Plants are protected against photoinhibition by biochemical processes termed ‘photoprotection’, including energy dissipation, which safely converts excess absorbed light energy to heat. Energy dissipation requires de-epoxidized carotenoids (typically zeaxanthin, a member of the xanthophyll cycle) and a trans-thylakoid membrane proton gradient (reviewed in Demmig-Adams and Adams 1996, Niyogi 1999, Logan 2006). During the growing season, the level of energy dissipation can be modulated diurnally via enzyme-catalyzed conversions among the carotenoids of the xanthophyll cycle or by changes in the magnitude of the trans-thylakoid membrane proton gradient such that only excess light is dissipated and photochemical light utilization is unaffected. The size of the overall pool of xanthophyll cycle carotenoids acclimates over a timescale of days to seasons and influences the capacity for energy dissipation (Logan et al. 1998a, 1998b). In the winter, long-lived evergreen plants typically exhibit seasonally-sustained energy dissipation that results in reductions in the efficiency of photosynthetic light utilization that are not modulated diurnally (reviewed in Adams et al. 2004). These seasonal reductions in light use efficiency are photoprotective in nature, although they have been interpreted by some researchers as photoinhibition because both phenomena result in decreased PSII quantum yield, as measured by chlorophyll fluorescence emission (discussed in Adams et al. 1995).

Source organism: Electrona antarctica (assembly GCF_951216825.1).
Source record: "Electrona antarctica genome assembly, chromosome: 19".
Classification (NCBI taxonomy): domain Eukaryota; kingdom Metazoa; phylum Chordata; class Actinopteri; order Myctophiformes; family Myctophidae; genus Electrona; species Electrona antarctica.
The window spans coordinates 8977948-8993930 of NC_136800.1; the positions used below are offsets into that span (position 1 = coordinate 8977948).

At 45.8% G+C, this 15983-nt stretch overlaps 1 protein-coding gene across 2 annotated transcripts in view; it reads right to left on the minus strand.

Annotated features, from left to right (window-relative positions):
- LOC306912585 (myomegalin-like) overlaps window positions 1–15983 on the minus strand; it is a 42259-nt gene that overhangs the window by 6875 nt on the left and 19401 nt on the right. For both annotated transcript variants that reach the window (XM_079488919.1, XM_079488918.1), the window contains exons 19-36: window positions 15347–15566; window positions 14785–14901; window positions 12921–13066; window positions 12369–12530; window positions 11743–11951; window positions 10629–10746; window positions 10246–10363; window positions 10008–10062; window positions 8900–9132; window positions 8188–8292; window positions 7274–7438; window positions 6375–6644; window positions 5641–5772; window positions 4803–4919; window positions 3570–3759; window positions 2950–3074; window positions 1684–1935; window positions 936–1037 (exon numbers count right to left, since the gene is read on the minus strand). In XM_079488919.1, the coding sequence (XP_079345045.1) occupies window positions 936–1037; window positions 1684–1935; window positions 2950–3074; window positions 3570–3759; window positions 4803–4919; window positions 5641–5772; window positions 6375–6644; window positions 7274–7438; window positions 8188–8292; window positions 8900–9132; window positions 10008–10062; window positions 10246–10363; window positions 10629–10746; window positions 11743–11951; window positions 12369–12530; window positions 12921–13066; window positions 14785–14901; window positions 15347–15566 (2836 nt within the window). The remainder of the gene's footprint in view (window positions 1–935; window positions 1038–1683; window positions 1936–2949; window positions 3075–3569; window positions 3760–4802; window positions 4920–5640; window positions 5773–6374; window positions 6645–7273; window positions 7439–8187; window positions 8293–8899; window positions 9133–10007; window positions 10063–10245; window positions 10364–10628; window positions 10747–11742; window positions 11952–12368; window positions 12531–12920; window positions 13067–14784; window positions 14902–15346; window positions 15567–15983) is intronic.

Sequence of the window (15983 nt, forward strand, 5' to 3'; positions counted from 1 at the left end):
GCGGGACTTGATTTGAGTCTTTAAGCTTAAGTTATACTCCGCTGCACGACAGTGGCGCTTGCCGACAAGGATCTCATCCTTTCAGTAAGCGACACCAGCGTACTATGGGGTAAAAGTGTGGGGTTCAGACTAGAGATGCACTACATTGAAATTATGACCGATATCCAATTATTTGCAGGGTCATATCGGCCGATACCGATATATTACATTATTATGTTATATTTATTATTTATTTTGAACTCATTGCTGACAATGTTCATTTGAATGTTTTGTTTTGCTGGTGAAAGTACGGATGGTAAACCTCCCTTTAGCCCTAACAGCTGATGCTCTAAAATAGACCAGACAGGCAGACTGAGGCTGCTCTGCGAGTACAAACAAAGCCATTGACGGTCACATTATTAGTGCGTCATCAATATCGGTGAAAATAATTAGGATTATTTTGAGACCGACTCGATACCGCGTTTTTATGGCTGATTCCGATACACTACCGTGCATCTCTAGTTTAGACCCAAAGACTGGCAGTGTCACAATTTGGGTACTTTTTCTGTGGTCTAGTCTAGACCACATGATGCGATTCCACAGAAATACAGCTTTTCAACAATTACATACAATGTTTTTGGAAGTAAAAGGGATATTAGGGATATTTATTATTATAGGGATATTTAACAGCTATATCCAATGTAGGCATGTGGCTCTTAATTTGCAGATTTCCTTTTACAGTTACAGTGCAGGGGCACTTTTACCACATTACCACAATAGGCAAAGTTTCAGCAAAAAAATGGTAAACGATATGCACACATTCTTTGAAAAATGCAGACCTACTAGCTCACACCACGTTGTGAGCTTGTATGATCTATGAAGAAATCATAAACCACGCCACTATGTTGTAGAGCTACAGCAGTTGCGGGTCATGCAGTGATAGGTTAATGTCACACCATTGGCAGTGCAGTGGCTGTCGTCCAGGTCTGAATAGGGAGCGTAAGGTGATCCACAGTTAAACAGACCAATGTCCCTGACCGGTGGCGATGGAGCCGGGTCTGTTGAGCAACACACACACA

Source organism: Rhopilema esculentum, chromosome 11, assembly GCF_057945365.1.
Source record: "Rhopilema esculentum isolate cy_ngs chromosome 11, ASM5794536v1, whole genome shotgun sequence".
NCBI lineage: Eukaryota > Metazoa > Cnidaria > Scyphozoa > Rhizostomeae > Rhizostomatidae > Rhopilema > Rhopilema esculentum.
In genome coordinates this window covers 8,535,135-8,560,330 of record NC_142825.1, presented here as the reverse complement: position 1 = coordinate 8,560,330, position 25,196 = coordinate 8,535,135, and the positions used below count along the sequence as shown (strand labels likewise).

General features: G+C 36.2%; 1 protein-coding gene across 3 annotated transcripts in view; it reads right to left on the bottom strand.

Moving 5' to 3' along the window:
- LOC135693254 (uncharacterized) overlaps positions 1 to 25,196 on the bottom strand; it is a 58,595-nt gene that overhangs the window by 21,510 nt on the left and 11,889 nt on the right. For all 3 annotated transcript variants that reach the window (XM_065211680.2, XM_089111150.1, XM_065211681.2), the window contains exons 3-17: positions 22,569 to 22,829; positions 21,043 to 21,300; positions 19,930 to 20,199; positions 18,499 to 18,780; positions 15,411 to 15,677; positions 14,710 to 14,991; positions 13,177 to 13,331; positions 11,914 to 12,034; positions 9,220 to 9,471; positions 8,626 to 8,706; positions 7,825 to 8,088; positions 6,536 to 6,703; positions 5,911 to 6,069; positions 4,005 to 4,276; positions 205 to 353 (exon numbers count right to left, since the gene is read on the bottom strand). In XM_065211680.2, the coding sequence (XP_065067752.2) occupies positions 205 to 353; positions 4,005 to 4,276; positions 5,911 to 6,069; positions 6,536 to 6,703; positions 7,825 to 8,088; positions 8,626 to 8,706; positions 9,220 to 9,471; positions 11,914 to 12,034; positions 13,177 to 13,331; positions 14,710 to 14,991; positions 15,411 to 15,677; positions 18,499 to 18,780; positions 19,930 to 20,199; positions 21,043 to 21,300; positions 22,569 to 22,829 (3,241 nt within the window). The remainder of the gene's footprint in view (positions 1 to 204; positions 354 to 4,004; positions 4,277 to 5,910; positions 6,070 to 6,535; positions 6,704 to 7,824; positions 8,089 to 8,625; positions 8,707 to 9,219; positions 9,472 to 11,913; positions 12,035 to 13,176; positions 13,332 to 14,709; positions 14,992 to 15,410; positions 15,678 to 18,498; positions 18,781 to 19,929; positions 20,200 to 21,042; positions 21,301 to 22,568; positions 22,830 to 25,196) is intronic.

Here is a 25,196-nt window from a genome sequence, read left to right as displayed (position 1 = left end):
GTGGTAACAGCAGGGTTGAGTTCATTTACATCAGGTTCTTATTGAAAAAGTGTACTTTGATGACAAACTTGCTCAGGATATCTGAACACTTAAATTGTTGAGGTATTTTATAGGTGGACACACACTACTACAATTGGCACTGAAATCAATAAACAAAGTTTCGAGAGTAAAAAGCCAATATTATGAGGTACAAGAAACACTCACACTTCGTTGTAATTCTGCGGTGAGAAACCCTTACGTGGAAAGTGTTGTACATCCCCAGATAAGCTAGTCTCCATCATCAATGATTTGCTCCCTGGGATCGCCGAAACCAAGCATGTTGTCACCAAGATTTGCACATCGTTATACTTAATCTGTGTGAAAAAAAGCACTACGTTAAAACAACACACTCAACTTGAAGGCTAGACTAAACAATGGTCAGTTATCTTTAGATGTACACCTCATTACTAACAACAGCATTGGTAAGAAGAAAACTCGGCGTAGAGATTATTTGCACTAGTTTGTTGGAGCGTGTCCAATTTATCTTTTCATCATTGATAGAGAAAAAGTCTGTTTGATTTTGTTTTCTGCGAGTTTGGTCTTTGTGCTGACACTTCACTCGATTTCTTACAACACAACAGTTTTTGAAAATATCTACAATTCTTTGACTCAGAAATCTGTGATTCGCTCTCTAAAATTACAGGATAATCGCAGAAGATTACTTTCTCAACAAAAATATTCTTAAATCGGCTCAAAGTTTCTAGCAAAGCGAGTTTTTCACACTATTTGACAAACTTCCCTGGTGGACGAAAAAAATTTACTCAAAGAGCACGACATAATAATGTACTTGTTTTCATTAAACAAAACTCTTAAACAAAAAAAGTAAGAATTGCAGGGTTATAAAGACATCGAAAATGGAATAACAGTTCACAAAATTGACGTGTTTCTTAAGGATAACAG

The impact of elevated pCO2 on Asat, Vcmax, Jmax and Rubisco enzyme kinetics has been well described for loblolly pine (Tissue et al. 1993, 1996, 1997, Lewis et al. 1996). At the Duke free-air CO2 enrichment (FACE) site, elevated pCO2 has consistently stimulated Asat in the summer (typically > 30%) over the 9 years of operation (Myers et al. 1999, Rogers and Ellsworth 2002, Crous and Ellsworth 2004, Springer et al. 2005, Crous et al. 2008, Maier et al. 2008). Stimulation of Asat tended to be greater in sun-acclimated needles compared with shade-acclimated needles (Springer et al. 2005) and greater in current-year needles than in year-old needles (Rogers and Ellsworth 2002, Crous and Ellsworth 2004, Crous et al. 2008). Photosynthetic down-regulation has also been observed in loblolly pine at the Duke FACE site, with reductions (typically 15–30%) in Asat, Vcmax and Jmax occurring in year-old needles, but not in current-year needles (Rogers and Ellsworth 2002, Crous and Ellsworth 2004, Crous et al. 2008). However, the response of photosynthetic electron transport and photoprotective processes such as energy dissipation to elevated pCO2 is less well understood (Myers et al. 1999). Furthermore, much of the research examining the effect of elevated pCO2 on photosynthetic electron transport depends on the estimates of Jmax, which is an indirect measurement modeled from an A–Ci curve. Measurement of the capacity of photosynthetic O2 evolution is the most direct means of assessing the rate of photosynthetic electron transport, as this quantifies O2 production resulting from water oxidation by the oxygen-evolving complex associated with PSII. Water oxidation provides electrons for photosynthetic linear electron transport.